Book Review: 'Eye of Cat' by Roger Zelazny

2 / 5 Stars

After moving to New Mexico in the mid-70s, Roger Zelazny (not unsurprisingly) became interested in the culture of the Southwestern US, particularly its Indian / Navajo culture, and its portrayal in the detective novels of Tony Hillerman.

‘Eye of Cat’ takes the Navajo –centered themes of Hillerman’s work, as well as a healthy chunk of Carlos Castaneda’s ‘Don Juan [Matus]’ symbolism, and awkwardly grafts them onto a science fiction novel.

Unfortunately ‘Eye of Cat’ is woefully overloaded with Zelazny’s New Wave affectations, which, by 1982, even he should have realized were fast becoming obsolete.

The plot is straightforward: Navajo tracker Billy Blackhorse Singer has earned a comfortable living, and world-wide renown, for his ability to track and capture exotic (often dangerous) alien creatures on a variety of planets.

When the government recruits him to help defend a diplomat from an alien, shapeshifting assassin, Singer realizes that the only way he can succeed is to fight fire with fire and enlist his own shapeshifter, the ‘Cat’ of the book’s title.

Cat’s price, however, is steep: ever since Billy first captured Cat and placed him in a zoo, Cat has nurtured a deep and abiding hatred for his captor. And once the alien assassin is dealt with, Cat wants the freedom to track down and kill Bill Singer without penalty. 

Lost in an existential funk, Singer agrees.

In due course Cat is freed, and the hunt begins; Singer takes advantage of the presence of ‘trip boxes’, or teleportation pods, to instantaneously travel around the globe and lose his hunter. But Cat has a number of abilities besides the gift of shapeshifting: he can read minds.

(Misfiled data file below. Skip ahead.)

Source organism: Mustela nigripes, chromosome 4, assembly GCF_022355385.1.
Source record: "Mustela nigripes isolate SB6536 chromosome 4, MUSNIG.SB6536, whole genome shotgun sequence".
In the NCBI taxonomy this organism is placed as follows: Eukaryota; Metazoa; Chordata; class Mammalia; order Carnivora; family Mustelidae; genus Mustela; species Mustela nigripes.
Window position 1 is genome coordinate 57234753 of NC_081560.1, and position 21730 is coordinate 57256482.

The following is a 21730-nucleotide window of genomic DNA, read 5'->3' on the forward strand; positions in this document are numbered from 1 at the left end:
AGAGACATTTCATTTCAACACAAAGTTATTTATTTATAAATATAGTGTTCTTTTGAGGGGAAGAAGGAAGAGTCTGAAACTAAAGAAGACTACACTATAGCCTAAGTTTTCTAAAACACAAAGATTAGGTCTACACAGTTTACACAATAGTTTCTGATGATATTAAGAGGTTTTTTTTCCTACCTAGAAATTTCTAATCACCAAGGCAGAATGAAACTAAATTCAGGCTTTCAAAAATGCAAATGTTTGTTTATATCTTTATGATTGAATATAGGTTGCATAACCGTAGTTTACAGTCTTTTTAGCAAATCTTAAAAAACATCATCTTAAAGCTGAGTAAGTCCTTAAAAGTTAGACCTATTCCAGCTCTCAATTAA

Billy Singer soon discovers that losing his pursuer will be far more difficult than he had imagined….

At its core, ‘Eye’ could have been a well-crafted suspense story with SF elements, and at times the action is genuinely engrossing and holds the reader’s interest.

Unfortunately, Zelazny couldn’t resist encrusting his tale with all manner of New Wave contrivances reeking of a novel written in 1972.

The reader is forced to plod through segments of unpunctuated, Joycean stream-of-consciousness text, as well as blank verse poems using doggerel ‘Indian’ –sounding phrasing (‘My belt is a black arrowsnake’). 

Information about a subset of characters with various psychic abilities is relayed in the form of additional blank verse poems. Sundry gods and spirits of Navajo mythology materialize now and then to interject vague, rather stilted aphorisms and premonitions into the narrative.

The latter sections of the novel devolve into the over-written, phantasmagorical segments that Zelazny regularly inserted into his Amber novels, draining the impetus from the central narrative.

As a character, Bill Singer presents too readily as the stereotyped Indian; for example, his dialogue is devoid of contractions, as if Indians somehow have some sort of genetic defect that makes them unable to use phrases such as ‘ I’ll’ or ‘there’s’.

I won't reveal any spoilers regarding the book's ending save to say that Zelazny does a good job of keeping the reader guessing as to which antagonist will survive the contest.

I suspect that only die-hard Zelazny fans will  be willing to put up with the awkward, self-indulgent construction of 'Eye of Cat'.

Monday, February 13, 2012

'Deathlok the Demolisher'
in Astonishing Tales No. 26, October, 1974

The second appearance of Deathlok sees him tangling with the nefarious Major Ryker, creator of the military cyborg program.....